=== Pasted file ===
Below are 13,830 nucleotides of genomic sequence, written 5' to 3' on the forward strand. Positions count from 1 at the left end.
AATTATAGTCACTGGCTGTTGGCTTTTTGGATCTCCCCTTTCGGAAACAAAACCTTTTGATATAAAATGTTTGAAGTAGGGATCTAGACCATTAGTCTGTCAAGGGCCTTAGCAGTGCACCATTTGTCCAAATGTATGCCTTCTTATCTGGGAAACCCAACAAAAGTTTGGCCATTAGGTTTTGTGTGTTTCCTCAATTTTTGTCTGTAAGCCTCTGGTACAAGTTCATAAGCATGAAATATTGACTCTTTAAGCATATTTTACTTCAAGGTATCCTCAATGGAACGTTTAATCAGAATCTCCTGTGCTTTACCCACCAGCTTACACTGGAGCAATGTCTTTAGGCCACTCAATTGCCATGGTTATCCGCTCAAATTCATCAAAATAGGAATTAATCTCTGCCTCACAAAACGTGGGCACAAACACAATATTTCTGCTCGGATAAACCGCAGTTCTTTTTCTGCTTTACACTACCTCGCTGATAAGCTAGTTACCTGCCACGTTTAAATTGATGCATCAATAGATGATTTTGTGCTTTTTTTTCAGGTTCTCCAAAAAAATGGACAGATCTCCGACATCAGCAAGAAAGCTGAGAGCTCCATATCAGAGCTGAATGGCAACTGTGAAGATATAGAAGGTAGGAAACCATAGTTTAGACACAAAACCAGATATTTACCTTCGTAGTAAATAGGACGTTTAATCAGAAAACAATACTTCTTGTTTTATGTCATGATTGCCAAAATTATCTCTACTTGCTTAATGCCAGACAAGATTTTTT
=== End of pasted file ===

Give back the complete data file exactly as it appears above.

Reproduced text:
Below are 13,830 nucleotides of genomic sequence, written 5' to 3' on the forward strand. Positions count from 1 at the left end.
AATTATAGTCACTGGCTGTTGGCTTTTTGGATCTCCCCTTTCGGAAACAAAACCTTTTGATATAAAATGTTTGAAGTAGGGATCTAGACCATTAGTCTGTCAAGGGCCTTAGCAGTGCACCATTTGTCCAAATGTATGCCTTCTTATCTGGGAAACCCAACAAAAGTTTGGCCATTAGGTTTTGTGTGTTTCCTCAATTTTTGTCTGTAAGCCTCTGGTACAAGTTCATAAGCATGAAATATTGACTCTTTAAGCATATTTTACTTCAAGGTATCCTCAATGGAACGTTTAATCAGAATCTCCTGTGCTTTACCCACCAGCTTACACTGGAGCAATGTCTTTAGGCCACTCAATTGCCATGGTTATCCGCTCAAATTCATCAAAATAGGAATTAATCTCTGCCTCACAAAACGTGGGCACAAACACAATATTTCTGCTCGGATAAACCGCAGTTCTTTTTCTGCTTTACACTACCTCGCTGATAAGCTAGTTACCTGCCACGTTTAAATTGATGCATCAATAGATGATTTTGTGCTTTTTTTTCAGGTTCTCCAAAAAAATGGACAGATCTCCGACATCAGCAAGAAAGCTGAGAGCTCCATATCAGAGCTGAATGGCAACTGTGAAGATATAGAAGGTAGGAAACCATAGTTTAGACACAAAACCAGATATTTACCTTCGTAGTAAATAGGACGTTTAATCAGAAAACAATACTTCTTGTTTTATGTCATGATTGCCAAAATTATCTCTACTTGCTTAATGCCAGACAAGATTTTTT